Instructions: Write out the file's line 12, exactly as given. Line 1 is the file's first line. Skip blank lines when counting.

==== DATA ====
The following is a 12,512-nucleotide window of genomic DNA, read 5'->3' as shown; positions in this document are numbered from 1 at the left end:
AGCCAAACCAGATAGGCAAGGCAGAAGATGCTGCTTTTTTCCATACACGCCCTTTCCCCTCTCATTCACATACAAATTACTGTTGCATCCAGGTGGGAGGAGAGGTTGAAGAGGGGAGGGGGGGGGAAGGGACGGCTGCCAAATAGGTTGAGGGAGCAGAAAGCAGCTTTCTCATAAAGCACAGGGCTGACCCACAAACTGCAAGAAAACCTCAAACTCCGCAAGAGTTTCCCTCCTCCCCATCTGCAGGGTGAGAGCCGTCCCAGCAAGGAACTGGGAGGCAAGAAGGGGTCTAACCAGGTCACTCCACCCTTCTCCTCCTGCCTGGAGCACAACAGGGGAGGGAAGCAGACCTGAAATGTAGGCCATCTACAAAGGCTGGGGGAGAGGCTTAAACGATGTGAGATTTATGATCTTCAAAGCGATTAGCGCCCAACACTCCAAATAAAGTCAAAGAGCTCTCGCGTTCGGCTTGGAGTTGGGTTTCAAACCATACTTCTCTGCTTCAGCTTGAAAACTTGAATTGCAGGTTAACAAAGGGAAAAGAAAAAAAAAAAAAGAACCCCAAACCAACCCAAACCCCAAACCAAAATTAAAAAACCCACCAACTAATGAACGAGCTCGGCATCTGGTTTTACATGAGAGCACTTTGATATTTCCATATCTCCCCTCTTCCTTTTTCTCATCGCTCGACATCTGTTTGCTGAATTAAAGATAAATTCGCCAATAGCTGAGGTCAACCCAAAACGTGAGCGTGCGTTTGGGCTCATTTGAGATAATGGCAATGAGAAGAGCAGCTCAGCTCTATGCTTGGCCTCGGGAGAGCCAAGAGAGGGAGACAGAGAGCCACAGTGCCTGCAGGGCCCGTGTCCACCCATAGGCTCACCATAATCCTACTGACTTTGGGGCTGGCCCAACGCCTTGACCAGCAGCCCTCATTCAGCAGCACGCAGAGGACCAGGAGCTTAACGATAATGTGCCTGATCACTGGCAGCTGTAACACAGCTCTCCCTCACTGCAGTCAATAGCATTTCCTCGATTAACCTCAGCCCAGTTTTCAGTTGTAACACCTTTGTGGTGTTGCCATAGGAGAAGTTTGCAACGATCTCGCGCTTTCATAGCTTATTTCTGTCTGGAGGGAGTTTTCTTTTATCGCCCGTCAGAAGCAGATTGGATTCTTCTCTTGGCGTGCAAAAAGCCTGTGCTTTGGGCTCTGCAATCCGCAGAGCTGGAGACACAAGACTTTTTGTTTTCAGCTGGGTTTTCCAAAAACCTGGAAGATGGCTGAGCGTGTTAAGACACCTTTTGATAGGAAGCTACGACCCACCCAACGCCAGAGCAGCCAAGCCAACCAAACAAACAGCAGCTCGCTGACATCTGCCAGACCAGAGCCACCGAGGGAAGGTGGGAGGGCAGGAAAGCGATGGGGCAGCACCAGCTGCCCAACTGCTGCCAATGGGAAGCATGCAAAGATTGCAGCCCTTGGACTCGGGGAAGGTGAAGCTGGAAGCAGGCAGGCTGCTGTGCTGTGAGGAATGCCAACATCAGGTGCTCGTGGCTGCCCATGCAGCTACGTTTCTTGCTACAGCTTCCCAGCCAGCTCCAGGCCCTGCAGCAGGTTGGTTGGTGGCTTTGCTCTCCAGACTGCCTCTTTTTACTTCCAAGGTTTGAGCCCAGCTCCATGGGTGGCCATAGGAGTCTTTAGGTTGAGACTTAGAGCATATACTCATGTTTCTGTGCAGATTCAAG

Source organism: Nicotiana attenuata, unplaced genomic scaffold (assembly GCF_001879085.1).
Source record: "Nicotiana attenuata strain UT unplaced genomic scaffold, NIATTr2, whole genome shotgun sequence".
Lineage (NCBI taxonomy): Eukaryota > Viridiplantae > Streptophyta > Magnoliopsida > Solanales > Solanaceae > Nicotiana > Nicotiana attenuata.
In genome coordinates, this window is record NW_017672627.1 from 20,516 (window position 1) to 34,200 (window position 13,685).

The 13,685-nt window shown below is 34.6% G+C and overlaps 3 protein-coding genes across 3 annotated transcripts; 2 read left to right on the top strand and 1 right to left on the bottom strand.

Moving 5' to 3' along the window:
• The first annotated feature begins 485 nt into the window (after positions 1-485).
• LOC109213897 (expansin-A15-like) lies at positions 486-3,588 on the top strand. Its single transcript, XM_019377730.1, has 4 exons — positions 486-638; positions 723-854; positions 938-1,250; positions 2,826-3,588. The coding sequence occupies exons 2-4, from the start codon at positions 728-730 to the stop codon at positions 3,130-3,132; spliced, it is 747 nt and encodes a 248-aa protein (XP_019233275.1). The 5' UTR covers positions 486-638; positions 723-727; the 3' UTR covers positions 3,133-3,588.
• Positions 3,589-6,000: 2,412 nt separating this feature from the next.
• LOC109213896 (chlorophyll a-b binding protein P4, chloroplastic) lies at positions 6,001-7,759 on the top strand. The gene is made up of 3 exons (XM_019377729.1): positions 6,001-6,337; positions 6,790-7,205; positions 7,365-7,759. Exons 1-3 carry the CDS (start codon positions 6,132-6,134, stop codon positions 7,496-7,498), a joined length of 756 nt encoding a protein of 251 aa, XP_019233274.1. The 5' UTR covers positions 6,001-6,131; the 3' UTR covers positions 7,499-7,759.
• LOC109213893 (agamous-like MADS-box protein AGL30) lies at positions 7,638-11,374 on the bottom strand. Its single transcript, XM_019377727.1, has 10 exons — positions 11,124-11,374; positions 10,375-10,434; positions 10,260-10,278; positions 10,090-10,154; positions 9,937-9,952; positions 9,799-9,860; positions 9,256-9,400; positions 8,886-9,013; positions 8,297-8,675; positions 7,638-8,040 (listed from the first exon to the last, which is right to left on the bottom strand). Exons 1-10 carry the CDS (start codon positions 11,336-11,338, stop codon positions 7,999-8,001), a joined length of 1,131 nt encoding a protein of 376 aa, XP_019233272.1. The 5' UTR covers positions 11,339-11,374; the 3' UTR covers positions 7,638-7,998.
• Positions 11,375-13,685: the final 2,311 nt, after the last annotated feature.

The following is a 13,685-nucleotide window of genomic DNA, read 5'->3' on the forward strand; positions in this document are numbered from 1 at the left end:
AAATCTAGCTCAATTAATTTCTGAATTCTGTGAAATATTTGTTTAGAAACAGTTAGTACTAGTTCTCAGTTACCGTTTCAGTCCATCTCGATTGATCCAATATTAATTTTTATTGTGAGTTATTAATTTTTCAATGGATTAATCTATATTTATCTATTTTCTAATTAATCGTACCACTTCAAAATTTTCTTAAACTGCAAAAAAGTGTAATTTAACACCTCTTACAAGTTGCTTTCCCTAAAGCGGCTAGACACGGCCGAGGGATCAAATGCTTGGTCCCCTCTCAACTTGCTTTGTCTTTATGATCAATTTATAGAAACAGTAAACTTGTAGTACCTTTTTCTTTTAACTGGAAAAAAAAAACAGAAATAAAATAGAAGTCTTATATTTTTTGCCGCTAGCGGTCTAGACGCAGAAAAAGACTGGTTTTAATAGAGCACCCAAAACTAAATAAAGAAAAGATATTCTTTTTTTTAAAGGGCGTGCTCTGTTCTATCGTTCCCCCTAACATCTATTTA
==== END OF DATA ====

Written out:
• LOC109213896 (chlorophyll a-b binding protein P4, chloroplastic) lies at positions 6,001-7,759 on the top strand. The gene is made up of 3 exons (XM_019377729.1): positions 6,001-6,337; positions 6,790-7,205; positions 7,365-7,759. Exons 1-3 carry the CDS (start codon positions 6,132-6,134, stop codon positions 7,496-7,498), a joined length of 756 nt encoding a protein of 251 aa, XP_019233274.1. The 5' UTR covers positions 6,001-6,131; the 3' UTR covers positions 7,499-7,759.